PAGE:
Filed under: Cars + Transport, Society + Media | Tags: footprint, New York City, transportation
After coming back from a two-week stint in New York City, I decided it would be interesting to measure my footprint while living there versus my footprint while living in Lawrence. This quiz proved to me what I already knew: NYC and Lawrence are a world apart.
My NYC ecological footprint was 10 acres, or 2.3 planets. I lived in a city with more than a million people and a very reliable public transportation system and walked for miles on end. I shared a small apartment with four other girls, and consumed much less than the people around me. After all, I was on a budget.
Back home in Lawrence, though, my life is different. My ecological footprint is 15 acres, or 3.3 planets. A world apart. This does not surprise me. I commute 180 miles to work every week—but I do carpool and drive a decent, fuel-efficient car. The west side of the city has fallen victim to sprawl, so I can’t reasonably walk anywhere without ending up in a cul-de-sac or busy Clinton Parkway. I share a 1,000 square-feet apartment with one roommate—but we use CFLs and keep our thermostat as low as possible. After all, we are on tight college student budgets.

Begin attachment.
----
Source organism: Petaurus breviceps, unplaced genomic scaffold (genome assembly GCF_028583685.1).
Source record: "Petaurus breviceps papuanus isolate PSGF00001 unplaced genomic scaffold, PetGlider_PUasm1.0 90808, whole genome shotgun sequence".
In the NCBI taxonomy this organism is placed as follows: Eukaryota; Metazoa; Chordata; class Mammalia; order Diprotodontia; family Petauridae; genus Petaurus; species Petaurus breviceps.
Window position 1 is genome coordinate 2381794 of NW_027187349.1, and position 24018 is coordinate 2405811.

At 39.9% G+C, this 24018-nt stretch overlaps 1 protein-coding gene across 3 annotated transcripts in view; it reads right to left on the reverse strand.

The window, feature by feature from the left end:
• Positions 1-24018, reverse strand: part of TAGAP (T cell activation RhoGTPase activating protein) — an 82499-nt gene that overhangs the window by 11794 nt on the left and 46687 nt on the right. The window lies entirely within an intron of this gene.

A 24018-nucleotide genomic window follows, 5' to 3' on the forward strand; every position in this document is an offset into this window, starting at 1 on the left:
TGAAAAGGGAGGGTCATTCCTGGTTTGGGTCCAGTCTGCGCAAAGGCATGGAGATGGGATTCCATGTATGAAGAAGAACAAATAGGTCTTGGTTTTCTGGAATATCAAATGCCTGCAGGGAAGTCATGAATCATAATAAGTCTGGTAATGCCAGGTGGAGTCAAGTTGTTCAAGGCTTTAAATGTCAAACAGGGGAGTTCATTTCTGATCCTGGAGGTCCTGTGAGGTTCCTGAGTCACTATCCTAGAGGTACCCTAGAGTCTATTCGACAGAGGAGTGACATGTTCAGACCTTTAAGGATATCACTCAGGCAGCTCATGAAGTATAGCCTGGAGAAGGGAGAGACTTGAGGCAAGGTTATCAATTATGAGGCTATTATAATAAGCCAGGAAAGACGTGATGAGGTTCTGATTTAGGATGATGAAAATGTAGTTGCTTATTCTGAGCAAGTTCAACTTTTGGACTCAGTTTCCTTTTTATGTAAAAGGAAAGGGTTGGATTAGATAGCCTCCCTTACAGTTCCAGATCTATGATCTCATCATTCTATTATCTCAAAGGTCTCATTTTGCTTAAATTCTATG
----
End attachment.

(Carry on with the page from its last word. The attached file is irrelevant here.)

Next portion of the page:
So, how can tight-pocketed college students green their lifestyles in a city that is not built on a grid and in a city without efficient public transportation? It’s the small steps, I think. Sure, I may live a little more lavishly at home than I would ever be able to in the Big Apple, but the little things that I pay attention to—energy conservation and fuel efficiency—help offset the way I live here. After all, in the city, I was living in an old brownstone with drafty windows and doors, conventional lighting and more trash than I knew what to do with. I expected my “number” to be lot higher than it turned out to be, but I wish there was a way to lower it in Lawrence without losing the leisure of motor transportation.
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